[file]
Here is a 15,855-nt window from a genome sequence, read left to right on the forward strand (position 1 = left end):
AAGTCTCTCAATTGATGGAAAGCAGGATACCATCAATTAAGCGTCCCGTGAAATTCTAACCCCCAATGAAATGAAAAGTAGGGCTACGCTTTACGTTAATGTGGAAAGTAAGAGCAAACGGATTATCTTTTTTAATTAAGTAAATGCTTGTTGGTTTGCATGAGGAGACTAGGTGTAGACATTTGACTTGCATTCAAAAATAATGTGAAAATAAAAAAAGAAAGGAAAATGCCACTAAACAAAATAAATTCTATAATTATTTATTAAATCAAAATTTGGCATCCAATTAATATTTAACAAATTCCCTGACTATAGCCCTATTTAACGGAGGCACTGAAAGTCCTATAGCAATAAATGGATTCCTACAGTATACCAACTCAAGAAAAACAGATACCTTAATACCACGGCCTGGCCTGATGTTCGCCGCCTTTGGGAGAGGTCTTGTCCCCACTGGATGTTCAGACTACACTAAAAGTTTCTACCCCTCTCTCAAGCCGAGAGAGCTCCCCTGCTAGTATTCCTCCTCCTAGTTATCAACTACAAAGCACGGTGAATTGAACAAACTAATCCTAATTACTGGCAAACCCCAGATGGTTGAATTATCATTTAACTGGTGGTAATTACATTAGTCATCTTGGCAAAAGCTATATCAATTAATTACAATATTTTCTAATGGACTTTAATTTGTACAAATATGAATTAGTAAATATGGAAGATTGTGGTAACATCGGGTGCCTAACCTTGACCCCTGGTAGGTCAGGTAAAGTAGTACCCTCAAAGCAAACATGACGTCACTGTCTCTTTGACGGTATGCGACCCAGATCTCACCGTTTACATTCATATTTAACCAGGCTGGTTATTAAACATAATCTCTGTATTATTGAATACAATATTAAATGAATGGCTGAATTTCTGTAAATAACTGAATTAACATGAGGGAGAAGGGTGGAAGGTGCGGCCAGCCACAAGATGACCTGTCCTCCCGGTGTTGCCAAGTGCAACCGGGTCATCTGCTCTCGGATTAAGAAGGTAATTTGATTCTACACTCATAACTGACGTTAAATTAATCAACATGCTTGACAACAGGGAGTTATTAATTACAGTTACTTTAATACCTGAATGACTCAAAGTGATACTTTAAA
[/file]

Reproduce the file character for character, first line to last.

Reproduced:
Here is a 15,855-nt window from a genome sequence, read left to right on the forward strand (position 1 = left end):
AAGTCTCTCAATTGATGGAAAGCAGGATACCATCAATTAAGCGTCCCGTGAAATTCTAACCCCCAATGAAATGAAAAGTAGGGCTACGCTTTACGTTAATGTGGAAAGTAAGAGCAAACGGATTATCTTTTTTAATTAAGTAAATGCTTGTTGGTTTGCATGAGGAGACTAGGTGTAGACATTTGACTTGCATTCAAAAATAATGTGAAAATAAAAAAAGAAAGGAAAATGCCACTAAACAAAATAAATTCTATAATTATTTATTAAATCAAAATTTGGCATCCAATTAATATTTAACAAATTCCCTGACTATAGCCCTATTTAACGGAGGCACTGAAAGTCCTATAGCAATAAATGGATTCCTACAGTATACCAACTCAAGAAAAACAGATACCTTAATACCACGGCCTGGCCTGATGTTCGCCGCCTTTGGGAGAGGTCTTGTCCCCACTGGATGTTCAGACTACACTAAAAGTTTCTACCCCTCTCTCAAGCCGAGAGAGCTCCCCTGCTAGTATTCCTCCTCCTAGTTATCAACTACAAAGCACGGTGAATTGAACAAACTAATCCTAATTACTGGCAAACCCCAGATGGTTGAATTATCATTTAACTGGTGGTAATTACATTAGTCATCTTGGCAAAAGCTATATCAATTAATTACAATATTTTCTAATGGACTTTAATTTGTACAAATATGAATTAGTAAATATGGAAGATTGTGGTAACATCGGGTGCCTAACCTTGACCCCTGGTAGGTCAGGTAAAGTAGTACCCTCAAAGCAAACATGACGTCACTGTCTCTTTGACGGTATGCGACCCAGATCTCACCGTTTACATTCATATTTAACCAGGCTGGTTATTAAACATAATCTCTGTATTATTGAATACAATATTAAATGAATGGCTGAATTTCTGTAAATAACTGAATTAACATGAGGGAGAAGGGTGGAAGGTGCGGCCAGCCACAAGATGACCTGTCCTCCCGGTGTTGCCAAGTGCAACCGGGTCATCTGCTCTCGGATTAAGAAGGTAATTTGATTCTACACTCATAACTGACGTTAAATTAATCAACATGCTTGACAACAGGGAGTTATTAATTACAGTTACTTTAATACCTGAATGACTCAAAGTGATACTTTAAA